Syphilis is a sexually transmitted disease caused by the Treponema pallidum bacterium. This bacterium has an incubation period of two to four weeks, or even up to three months. The disease can be treated, but if left untreated, it may be dangerous to many systems of the body, such as the circulatory and nervous systems. Furthermore, an expectant mother with syphilis may transmit it to her unborn child, resulting in congenital syphilis.

Symptoms of Syphilis
The symptoms of syphilis are divided into three stages as follows:

Stage 1: Once infected, the site of the transmission, such as the external genital area, lips, tongue, tonsils, or nipples, will have small lesions that are two to four millimeters in size. They will then expand and get bigger until they break open into a large oval-shaped wound that is flat and hard. The wound appears clean and is hard to the touch. The lesions are usually painless. The infection then spreads to the lymph nodes in the groin, causing them to become swollen. If left untreated the wounds may heal on their own. There are often no other symptoms at this stage.
Stage 2: About two to three weeks after the first stage the infection affects the various lymph nodes of the body, such as behind the ears, in the groin and behind the knees, and enters the bloodstream and spreads to different parts of the body. This causes rashes to appear all over the body and may be known as the “blooming stage.” Unlike other diseases, in syphilis the rashes are also found on the palms of the hands and may not itch. The rash is often raised and there may be patches of dead skin due to these rashes. Other symptoms may include sore throat, body aches, and loss of all hair or in patches. A blood test would reveal a positive result for syphilis at this point. These symptoms may disappear without treatment, but the infection remains. Some patients may not experience any rashes at all, but may have fevers along with the aforementioned symptoms. Without treatment the infection will enter a resting state and remain hidden in the organs of the body. There may be no symptoms for years, with the exception of a positive blood test for the disease.
Stage 3: This is the final stage of the disease or the latent stage, and occurs about three to ten years after transmission. Symptoms may occur in many parts of the body, such as blindness, nose loss, deafness, facial deformity, and brittle bones. Some may experience dementia and others may seem insane. If the infection has reached the heart it may cause an abnormality like valvular heart disease, putting the patient at risk for a heart attack. If the infection has traveled to the spine it may cause paralysis and the patient is at risk of death.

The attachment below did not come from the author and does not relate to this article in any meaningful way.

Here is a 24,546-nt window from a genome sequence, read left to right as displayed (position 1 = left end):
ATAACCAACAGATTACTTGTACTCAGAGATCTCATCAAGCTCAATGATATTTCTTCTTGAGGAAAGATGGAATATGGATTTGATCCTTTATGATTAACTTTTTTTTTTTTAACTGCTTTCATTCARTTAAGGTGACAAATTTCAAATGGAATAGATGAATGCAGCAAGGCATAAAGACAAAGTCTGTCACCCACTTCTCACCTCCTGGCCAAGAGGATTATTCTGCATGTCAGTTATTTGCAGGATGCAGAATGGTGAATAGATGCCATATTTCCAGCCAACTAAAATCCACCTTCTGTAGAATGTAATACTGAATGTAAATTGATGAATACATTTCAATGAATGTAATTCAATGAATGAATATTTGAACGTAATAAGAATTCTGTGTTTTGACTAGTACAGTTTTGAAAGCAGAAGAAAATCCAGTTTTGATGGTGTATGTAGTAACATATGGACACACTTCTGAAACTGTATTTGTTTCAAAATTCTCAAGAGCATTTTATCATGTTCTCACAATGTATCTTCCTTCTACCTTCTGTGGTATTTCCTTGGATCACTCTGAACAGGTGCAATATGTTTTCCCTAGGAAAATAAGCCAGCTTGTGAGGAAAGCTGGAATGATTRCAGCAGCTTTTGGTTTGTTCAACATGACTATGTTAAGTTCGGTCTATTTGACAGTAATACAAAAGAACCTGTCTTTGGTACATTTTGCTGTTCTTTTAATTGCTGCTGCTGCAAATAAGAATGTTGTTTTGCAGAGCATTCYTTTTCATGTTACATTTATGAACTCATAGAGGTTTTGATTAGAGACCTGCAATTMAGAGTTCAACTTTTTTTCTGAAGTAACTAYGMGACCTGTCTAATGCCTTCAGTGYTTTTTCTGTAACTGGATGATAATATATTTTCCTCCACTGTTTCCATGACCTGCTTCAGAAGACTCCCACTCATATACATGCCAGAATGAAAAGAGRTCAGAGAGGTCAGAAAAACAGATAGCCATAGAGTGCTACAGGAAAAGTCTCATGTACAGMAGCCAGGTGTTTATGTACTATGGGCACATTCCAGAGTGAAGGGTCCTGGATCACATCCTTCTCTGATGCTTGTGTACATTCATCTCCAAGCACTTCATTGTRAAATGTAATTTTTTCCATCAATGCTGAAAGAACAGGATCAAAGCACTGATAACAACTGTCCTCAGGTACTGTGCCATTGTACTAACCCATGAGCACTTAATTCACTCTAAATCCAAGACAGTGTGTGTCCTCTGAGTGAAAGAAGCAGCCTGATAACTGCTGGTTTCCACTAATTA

Syphilis may be transmitted through sexual relations with an infected person in the first stage of the disease and possibly through contact with the pus on the skin of a person in the second stage (blooming stage) of the disease. A fetus may also contact syphilis in utero directly from an infected mother through the placenta and may display symptoms from birth.
Syphilis in Pregnancy

If a pregnant woman has syphilis and it is left untreated, the infected may be passed on to the fetus through the umbilical cord, leading to fetal death in utero, death after birth, or a lifetime deformity caused by congenital syphilis or resulting hydrops fetalis. The infected baby may suffer from abnormalities of the bone, teeth, nose (collapsed nose, saddle nose), lip and palate (cleft lip and cleft palate), or eyes (blindness), and even mental retardation.
If lesions occur in the genital area, especially after sexual intercourse, see a doctor immediately for diagnosis and treatment. Once diagnosed with syphilis, even if asymptomatic or in the resting stage, treatment is recommended as the infection can remain in the bloodstream and may cause severe symptoms later on. The doctor will prescribe antibiotics of the penicillin family in high doses and the patient should not miss any appointments for the injections. Missing a dose of medication may render the treatment ineffective and the patient may enter into stage 3 of the disease.
  • Avoid having multiple sexual partners and ensure that your current sexual partner has been tested for sexually transmitted diseases.
  • Avoiding recreational drug use and excessive alcoholic consumption that may lead to risky behavior that result in sexually transmitted diseases.
  • Using a condom correctly during sexual intercourse can reduce the risk of contracting syphilis. Be especially mindful about using a condom when having sex with a person that may be at risk of having syphilis.
  • Cleaning the genital area immediately after sex, both internally and externally cannot prevent syphilis. If any abnormality is found, such as a rash, wound, swelling, or abnormal discharge, contact a doctor immediately.

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